Greed and idolatry are the causes of human suffering, according to Truth. A mammon-moloch "monster" made of gold, but with a heart of clay and a "swollen belly," sits on a "crimson pedestal " (the blood of men) resting "upon a great darkness" (ignorance). This monster "sits within a golden temple" crowded with idolators who pray, "0, God of Gold, let nothing be changed." Tothis prayer, Truth responds: "Change is the breathing of the Universe / Sacredness is Nature's scorn; Idolatry her contempt." This belief, expressed in one of Wood's finest lines, is central to the poem.
    Wood's perception of the role of nature in illuminating man's /' life suggests Emerson's essay "Nature": "Nature is made to con_ spire with spirit to emancipate us." "I will be my own moralist I And nature shall lead me," Wood writes. What is essential here is that the condition of nature is freedom. We are reminded of Wood as a boy, staring at the blank space of pink paper on a map of the United States, the great American desert. Love, too, must be free. Thus Wood condemns both prostitution ("beautiful women...sell the godhood of their bodies") and marriage: "Nature has named Love holy. / But man has mumbled his fetish marriage / Holier than love."
    Wood focuses on the problem in Section XXIX, a turning point in the poem:

    This is the pedigree of Degradation:
    Authority, father of Laws;
    Laws, father of Privilege;
    Privilege, father of Poverty;
    Poverty, father of Degradation
    I am a reaper of disordered fields,
    And the sheaves which I gather are
    Despair, drunkenness, crime, hate, ugliness,
    Churches, jails, palaces of the idle rich,
    And filthy nests of the debased poor;
    Tormenting pain , unsatisfied longings,
    A killing hunger of the body;
    The hunger of the soul denied.

The disorder of human society is that authority has destroyed freedom by enacting laws that create privilege, inequality and injustice. Again, we hear echoes of Wood's experience with the Nez Perce. In an order of 1873, President U.S. Grant gave the Wallowa Mountains "as a reservation for the roaming Nez Perce Indians." But the white settlers refused to leave the valley, and the Wallowas were reopened to them in 1875; the Nez Perce War quickly followed. And Wood, a young lieutenant from West Point, is witness to it all.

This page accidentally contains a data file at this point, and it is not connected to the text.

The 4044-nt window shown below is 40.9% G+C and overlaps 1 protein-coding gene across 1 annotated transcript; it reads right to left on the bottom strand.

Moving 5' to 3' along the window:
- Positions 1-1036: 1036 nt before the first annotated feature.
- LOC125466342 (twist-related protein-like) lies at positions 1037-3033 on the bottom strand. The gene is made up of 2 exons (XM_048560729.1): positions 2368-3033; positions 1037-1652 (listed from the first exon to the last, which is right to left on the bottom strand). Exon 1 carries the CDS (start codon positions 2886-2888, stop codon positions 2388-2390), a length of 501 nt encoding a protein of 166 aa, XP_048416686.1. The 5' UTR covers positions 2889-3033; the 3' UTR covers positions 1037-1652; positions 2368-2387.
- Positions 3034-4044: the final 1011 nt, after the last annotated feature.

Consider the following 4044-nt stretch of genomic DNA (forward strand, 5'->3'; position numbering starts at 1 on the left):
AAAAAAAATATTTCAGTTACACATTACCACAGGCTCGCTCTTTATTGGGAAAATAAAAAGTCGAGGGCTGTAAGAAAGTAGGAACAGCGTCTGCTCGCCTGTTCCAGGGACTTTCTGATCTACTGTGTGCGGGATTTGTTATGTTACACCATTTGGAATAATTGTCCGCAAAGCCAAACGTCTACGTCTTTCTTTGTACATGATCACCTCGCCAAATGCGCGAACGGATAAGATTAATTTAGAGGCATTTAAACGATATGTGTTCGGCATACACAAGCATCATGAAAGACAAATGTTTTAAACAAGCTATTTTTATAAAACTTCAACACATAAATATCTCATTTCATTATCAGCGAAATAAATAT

In the desert, the Poet learns some difficult lessons. The only
way he can rise above the greed and idolatry that breeds injustice is to "carve God out of myself." This insight leads to a strong, visionary and revolutionary passage:

    Nature has laid her finger on her lips.
    Night and day she teaches that Beauty is her state,
    Silence her delight,
    And Freedom her condition.
    After Man has shouted his cries
    And fretted the air with his clamor,
    Lo, he lies down, also, to the great Silence,
    And is gathered up again by the patient roots
    Into larger beauty.

    Another major theme in the poem is the recognition of man's essentially minor place in the cosmos. Besides validating and strengthening Wood's major focus, this perception leads to several sections on "Death, perfecter of Life," which in turn move into several powerful antiwar sections, leading back finally to Bear Paw Mountain once again:

        I have lived with my brown brothers
        Of the wilderness
        And found them a mystery.
        . . . . . . . . . . . . .
        Nature whispered to them her secrets,
        But passed me by.
        hey instructed my civilization.
        Stately and full of wisdom
        Was Hin-mah-too-yah-Laht-Kt;
        Thunder rolling in the mountains; Joseph,
        Chief of the Nez Perce;
        Who, in five battles, from the Clearwater
        To Bear Paw Mountains,
        Made bloody protest against Perfidy and Power.

    The poem rolls on into a plea to the young to resist the idolatry of patriotism and to "take war by the throat, young soldier, /  And wring from his blood-frothed lips / The answer—why?" "Everywhere," Wood writes elsewhere, "war blotted out love"—and it is Love, with Freedom, that reigns supreme in the poet's moral universe.
    The Poet in the Desert is a call to action, a clarion call to end the evils of exploitation and war through the enactment of anarchism and freedom. C.E.S. Wood believes in the power of poetry to instigate social and political change, even as he recognizes that he is fighting a losing battle. In a letter he writes that he has

ridden, in the course of my campaigns, over this country from the Rockies to the Pacific, a country which was then scarcely inhabited , and I have seen that vast domain, water, timber, minerals, and arable land, taken by the few with the aid of Congress and secured to their heirs and assigns forever by that relic of the Middle Ages-the fee simple deed. There is not a place for the common man in the covered wagon.

     Before Wood's own eyes, the West changes from a great blank space of pink on the map to a vivisection of fiefdoms and prison camps known as reservations. His response is The Poet in the Desert, powerfully presented, figuratively splendid, aurally delicious, humanistically resonant (though occasionally stilted and undeniably Victorian), a poem that weds Wood's transcendental sense of nature, his Whitmanesque faith in freedom, his New Testament sense of justice, his progressive attitude toward love, his revolutionary politics; a poem that pleas, as Chief Joseph's last speech pleas, for justice and a world without war, where men are free to roam into love, into joy, into a new world.